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New York City Plans Sweeps To Return Truants to School

Officials of the New York City schools will join with the city's police department in an effort to round up truants.

The program is believed to be the first coordinated, citywide effort in many years to seek out and return school-age children to school. The plan, initiated by the police department, was still being worked out last week and will begin as soon as possible.

Students rounded up in the sweeps will be taken to a school, not necessarily their own, where they will meet with attendance teachers, formerly known as truant officers, Robert Terte, the spokesman for the city's central school board, said.

Each truant student will be interviewed to determine whether his or her current school assignment is the most suitable, Mr. Terte said. No additional money has been set aside for the project.

For years, the school district, along with the city transit authority, has conducted truant sweeps in Times Square.

Mr. Terte said he had no estimate of how many students are truant from city schools each day.

Police would not confirm the project, saying it had not yet been officially announced. A news article about the plan appeared recently in The New York Times.

In January, Philadelphia announced a similar plan, under which police will take truant students to regional centers, where they will get counseling and academic work. (See Education Week, Jan. 26, 1994.)

Gorillas in Their Midst: A Minnesota school district last week approved plans to build a small high school with an environmental-studies theme at the Minnesota Zoological Gardens in Apple Valley.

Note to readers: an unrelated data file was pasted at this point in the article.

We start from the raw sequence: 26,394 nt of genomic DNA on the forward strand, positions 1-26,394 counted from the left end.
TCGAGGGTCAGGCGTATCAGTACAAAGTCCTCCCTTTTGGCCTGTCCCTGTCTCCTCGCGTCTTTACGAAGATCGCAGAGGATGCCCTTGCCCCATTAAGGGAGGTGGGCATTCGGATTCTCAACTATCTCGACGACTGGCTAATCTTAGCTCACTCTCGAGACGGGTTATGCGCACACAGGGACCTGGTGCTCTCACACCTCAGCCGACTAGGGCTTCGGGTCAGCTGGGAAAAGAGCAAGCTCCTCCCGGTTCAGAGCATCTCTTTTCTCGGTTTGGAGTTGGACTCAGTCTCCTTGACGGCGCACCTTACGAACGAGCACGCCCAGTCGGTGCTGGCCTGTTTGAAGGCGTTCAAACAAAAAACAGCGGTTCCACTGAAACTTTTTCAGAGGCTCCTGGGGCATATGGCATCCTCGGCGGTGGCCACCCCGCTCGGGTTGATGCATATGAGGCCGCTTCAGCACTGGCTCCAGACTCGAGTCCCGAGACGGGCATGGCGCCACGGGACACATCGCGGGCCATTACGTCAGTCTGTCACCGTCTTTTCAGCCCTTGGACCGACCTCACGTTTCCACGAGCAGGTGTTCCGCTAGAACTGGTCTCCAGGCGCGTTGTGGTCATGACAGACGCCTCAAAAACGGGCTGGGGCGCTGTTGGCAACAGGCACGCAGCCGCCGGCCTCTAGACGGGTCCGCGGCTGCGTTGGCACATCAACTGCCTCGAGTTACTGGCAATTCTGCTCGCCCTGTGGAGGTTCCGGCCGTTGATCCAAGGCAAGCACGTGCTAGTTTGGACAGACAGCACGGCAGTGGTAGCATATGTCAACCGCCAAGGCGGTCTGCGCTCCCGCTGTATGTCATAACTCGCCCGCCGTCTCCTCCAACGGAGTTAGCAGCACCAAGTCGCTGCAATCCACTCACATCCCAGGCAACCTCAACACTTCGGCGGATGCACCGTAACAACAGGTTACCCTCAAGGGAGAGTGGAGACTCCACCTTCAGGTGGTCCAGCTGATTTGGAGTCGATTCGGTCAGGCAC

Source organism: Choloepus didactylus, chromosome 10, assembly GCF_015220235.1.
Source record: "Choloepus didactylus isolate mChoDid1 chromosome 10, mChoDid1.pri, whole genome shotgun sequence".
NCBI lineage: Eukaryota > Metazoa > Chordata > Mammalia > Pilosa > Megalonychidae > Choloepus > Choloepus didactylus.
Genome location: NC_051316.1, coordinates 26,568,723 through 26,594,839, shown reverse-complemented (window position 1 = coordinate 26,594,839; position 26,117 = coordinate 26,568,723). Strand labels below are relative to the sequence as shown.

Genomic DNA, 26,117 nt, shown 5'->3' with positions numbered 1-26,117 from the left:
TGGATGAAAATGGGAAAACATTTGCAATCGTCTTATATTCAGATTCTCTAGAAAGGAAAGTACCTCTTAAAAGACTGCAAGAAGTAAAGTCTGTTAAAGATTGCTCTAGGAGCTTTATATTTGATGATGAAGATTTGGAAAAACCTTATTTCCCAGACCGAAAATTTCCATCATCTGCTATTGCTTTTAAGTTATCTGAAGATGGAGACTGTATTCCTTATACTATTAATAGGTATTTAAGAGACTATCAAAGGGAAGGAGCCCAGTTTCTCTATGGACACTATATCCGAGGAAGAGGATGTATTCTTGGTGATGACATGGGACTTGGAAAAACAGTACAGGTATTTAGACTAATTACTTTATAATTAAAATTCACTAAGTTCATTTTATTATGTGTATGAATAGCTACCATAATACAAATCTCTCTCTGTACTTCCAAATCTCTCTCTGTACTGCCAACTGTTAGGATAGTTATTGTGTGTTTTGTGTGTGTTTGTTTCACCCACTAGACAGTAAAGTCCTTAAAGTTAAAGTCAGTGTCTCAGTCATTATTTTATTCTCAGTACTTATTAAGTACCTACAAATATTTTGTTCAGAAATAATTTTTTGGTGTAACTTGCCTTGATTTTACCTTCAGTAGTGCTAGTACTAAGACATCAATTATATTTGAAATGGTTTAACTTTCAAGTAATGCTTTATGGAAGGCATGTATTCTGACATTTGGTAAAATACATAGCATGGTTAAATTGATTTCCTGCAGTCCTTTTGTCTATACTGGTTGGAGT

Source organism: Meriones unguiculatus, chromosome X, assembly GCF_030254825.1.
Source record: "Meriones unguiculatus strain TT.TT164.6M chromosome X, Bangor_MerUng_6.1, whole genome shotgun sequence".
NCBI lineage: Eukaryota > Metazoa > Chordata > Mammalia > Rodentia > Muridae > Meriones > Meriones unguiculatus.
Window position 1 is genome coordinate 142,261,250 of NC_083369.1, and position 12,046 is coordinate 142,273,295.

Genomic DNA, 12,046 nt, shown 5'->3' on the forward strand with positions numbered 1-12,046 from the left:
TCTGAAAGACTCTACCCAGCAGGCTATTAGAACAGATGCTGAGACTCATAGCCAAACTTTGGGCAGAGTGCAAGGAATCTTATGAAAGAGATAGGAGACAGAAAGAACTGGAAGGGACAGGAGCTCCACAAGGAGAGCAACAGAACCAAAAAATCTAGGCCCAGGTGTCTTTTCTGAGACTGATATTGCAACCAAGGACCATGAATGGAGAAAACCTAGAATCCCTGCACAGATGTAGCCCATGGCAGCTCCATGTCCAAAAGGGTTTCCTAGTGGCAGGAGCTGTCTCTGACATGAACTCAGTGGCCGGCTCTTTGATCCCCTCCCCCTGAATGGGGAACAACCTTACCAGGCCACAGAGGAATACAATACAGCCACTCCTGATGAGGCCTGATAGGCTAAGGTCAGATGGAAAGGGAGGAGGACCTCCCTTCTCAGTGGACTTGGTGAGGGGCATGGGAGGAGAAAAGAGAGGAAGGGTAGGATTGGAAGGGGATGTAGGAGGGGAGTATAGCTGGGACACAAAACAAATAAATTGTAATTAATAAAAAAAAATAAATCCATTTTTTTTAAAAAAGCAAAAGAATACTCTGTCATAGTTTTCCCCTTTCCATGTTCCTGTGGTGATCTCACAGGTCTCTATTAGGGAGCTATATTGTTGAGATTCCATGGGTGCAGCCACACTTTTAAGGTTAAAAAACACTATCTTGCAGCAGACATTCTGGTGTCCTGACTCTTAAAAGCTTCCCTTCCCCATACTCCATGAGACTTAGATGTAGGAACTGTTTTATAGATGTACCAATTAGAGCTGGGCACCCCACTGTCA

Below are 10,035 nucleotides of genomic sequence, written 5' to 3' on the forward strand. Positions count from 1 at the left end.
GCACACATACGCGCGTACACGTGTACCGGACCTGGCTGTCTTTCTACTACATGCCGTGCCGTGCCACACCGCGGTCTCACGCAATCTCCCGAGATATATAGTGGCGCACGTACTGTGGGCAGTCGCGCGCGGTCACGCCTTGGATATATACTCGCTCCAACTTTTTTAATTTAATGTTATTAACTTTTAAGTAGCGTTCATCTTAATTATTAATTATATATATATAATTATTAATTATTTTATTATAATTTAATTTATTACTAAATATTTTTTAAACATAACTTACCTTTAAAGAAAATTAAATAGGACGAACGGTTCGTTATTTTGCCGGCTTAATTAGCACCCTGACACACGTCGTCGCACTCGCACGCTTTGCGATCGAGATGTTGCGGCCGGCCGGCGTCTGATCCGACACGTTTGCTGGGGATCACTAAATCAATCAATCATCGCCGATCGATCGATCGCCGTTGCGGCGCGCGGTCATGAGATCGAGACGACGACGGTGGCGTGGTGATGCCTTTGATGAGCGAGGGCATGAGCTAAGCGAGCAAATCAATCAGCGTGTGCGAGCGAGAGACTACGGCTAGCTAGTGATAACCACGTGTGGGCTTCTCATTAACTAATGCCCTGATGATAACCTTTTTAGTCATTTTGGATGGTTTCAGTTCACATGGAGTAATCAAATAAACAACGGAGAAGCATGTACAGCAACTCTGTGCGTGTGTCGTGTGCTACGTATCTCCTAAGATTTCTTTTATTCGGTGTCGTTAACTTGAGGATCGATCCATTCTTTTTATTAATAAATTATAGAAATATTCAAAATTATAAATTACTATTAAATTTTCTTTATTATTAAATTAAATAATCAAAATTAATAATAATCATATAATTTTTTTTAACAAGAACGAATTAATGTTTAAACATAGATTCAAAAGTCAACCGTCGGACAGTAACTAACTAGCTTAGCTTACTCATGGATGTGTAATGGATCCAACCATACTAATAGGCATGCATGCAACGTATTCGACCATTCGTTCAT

The Rosemount-Apple Valley-Eagan district school board approved the plan for a school at the zoo after considering five "optional'' high schools. Other proposals, which had such themes as health, humanities, and business, could be developed later, officials said.

The zoo high school will be built with bonds from Apple Valley's economic-development authority. It will begin serving about 400 11th- and 12th-grade students from across the district in September 1995. The school will have a comprehensive curriculum but will focus on the environment. Zoo employees will have roles at the school and will be able to use the facility for educational programs on the weekends and during the summer.

Appointment Questioned: A Hispanic education group in Houston has questioned the legality of Rod Paige's recent appointment as superintendent there.

The Hispanic Education Committee last month filed a complaint with the state and with the U.S. Education Department's civil-rights office alleging that the school board excluded other candidates when it tapped Mr. Paige, an education-school dean who had been serving on the board.

Mr. Paige, an African-American, assumed the top position in the 198,000-student school district last month. He has met with officials of the Texas Education Agency who are investigating the complaints.

Black community groups in Houston, saying that the board's selection process was sound, have rallied behind Mr. Paige.

Attempted Kidnappings: Responding to a series of attempted kidnappings of children near bus stops and public schools in Boston during this school year, the city's police commissioner has issued a public alert asking parents to report any "suspicious activity'' to the police.

Police Commissioner Paul F. Evans ordered that more police personnel be posted near schools when children are arriving and leaving, with special attention given to children who walk to school, a police statement said.

Eight attempted child abductions have been reported in three Boston neighborhoods since September, police officials said, adding that they have no suspects.

Vol. 13, Issue 24

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